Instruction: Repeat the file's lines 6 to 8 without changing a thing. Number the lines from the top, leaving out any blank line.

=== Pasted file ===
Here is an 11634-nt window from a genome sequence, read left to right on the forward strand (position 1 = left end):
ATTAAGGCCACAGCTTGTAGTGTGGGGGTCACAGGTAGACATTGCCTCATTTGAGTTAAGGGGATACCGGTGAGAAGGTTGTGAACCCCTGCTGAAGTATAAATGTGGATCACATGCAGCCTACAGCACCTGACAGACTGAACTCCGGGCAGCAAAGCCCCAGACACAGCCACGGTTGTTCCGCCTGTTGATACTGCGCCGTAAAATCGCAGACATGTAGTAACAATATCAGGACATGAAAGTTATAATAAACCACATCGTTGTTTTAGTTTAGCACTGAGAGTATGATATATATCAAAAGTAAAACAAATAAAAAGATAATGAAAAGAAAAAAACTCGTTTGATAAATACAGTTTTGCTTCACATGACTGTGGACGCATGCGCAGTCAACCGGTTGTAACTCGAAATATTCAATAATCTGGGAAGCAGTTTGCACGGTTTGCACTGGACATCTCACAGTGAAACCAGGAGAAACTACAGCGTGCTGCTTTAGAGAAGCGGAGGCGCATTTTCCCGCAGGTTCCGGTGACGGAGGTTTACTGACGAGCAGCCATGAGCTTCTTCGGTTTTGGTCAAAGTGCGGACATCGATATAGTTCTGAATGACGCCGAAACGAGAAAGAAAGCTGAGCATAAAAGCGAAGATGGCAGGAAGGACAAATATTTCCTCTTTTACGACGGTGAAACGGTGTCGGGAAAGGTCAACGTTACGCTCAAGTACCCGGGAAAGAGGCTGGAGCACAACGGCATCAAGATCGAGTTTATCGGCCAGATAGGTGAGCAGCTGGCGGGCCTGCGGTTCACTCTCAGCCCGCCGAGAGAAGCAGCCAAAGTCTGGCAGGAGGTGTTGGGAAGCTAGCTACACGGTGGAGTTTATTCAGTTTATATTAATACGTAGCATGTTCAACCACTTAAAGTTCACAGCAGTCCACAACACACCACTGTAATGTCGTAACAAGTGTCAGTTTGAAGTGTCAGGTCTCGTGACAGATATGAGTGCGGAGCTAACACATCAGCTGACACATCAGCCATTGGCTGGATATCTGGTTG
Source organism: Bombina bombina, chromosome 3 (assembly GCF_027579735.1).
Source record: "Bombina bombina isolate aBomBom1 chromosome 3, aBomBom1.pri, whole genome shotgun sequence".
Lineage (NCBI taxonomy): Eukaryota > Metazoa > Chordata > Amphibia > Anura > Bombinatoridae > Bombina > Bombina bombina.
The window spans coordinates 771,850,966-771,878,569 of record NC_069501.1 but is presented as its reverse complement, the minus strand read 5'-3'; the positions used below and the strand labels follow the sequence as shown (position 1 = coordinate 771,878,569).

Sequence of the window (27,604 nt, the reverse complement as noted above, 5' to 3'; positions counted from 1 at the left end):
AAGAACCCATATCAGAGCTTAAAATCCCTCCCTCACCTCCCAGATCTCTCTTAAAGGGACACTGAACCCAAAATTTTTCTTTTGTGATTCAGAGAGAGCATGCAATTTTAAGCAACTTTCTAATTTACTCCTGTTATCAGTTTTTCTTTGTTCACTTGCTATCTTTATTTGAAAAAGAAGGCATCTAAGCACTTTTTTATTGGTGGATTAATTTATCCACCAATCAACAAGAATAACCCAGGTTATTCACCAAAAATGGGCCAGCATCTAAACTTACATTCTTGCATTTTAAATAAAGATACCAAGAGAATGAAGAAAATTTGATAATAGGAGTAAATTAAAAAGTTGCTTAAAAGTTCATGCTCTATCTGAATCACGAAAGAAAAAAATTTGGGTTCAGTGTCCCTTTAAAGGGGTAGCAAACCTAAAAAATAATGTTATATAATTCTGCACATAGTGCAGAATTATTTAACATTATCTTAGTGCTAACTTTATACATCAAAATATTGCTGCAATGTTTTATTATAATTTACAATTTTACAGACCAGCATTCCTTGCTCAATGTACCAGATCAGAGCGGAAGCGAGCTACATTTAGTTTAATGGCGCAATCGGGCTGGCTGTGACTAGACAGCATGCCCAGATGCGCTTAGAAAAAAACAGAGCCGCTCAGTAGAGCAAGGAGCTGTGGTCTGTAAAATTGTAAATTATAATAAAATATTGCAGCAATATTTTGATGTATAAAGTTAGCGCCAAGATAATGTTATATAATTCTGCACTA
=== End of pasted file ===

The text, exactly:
The window spans coordinates 771,850,966-771,878,569 of record NC_069501.1 but is presented as its reverse complement, the minus strand read 5'-3'; the positions used below and the strand labels follow the sequence as shown (position 1 = coordinate 771,878,569).

Sequence of the window (27,604 nt, the reverse complement as noted above, 5' to 3'; positions counted from 1 at the left end):
AAGAACCCATATCAGAGCTTAAAATCCCTCCCTCACCTCCCAGATCTCTCTTAAAGGGACACTGAACCCAAAATTTTTCTTTTGTGATTCAGAGAGAGCATGCAATTTTAAGCAACTTTCTAATTTACTCCTGTTATCAGTTTTTCTTTGTTCACTTGCTATCTTTATTTGAAAAAGAAGGCATCTAAGCACTTTTTTATTGGTGGATTAATTTATCCACCAATCAACAAGAATAACCCAGGTTATTCACCAAAAATGGGCCAGCATCTAAACTTACATTCTTGCATTTTAAATAAAGATACCAAGAGAATGAAGAAAATTTGATAATAGGAGTAAATTAAAAAGTTGCTTAAAAGTTCATGCTCTATCTGAATCACGAAAGAAAAAAATTTGGGTTCAGTGTCCCTTTAAAGGGGTAGCAAACCTAAAAAATAATGTTATATAATTCTGCACATAGTGCAGAATTATTTAACATTATCTTAGTGCTAACTTTATACATCAAAATATTGCTGCAATGTTTTATTATAATTTACAATTTTACAGACCAGCATTCCTTGCTCAATGTACCAGATCAGAGCGGAAGCGAGCTACATTTAGTTTAATGGCGCAATCGGGCTGGCTGTGACTAGACAGCATGCCCAGATGCGCTTAGAAAAAAACAGAGCCGCTCAGTAGAGCAAGGAGCTGTGGTCTGTAAAATTGTAAATTATAATAAAATATTGCAGCAATATTTTGATGTATAAAGTTAGCGCCAAGATAATGTTATATAATTCTGCACTA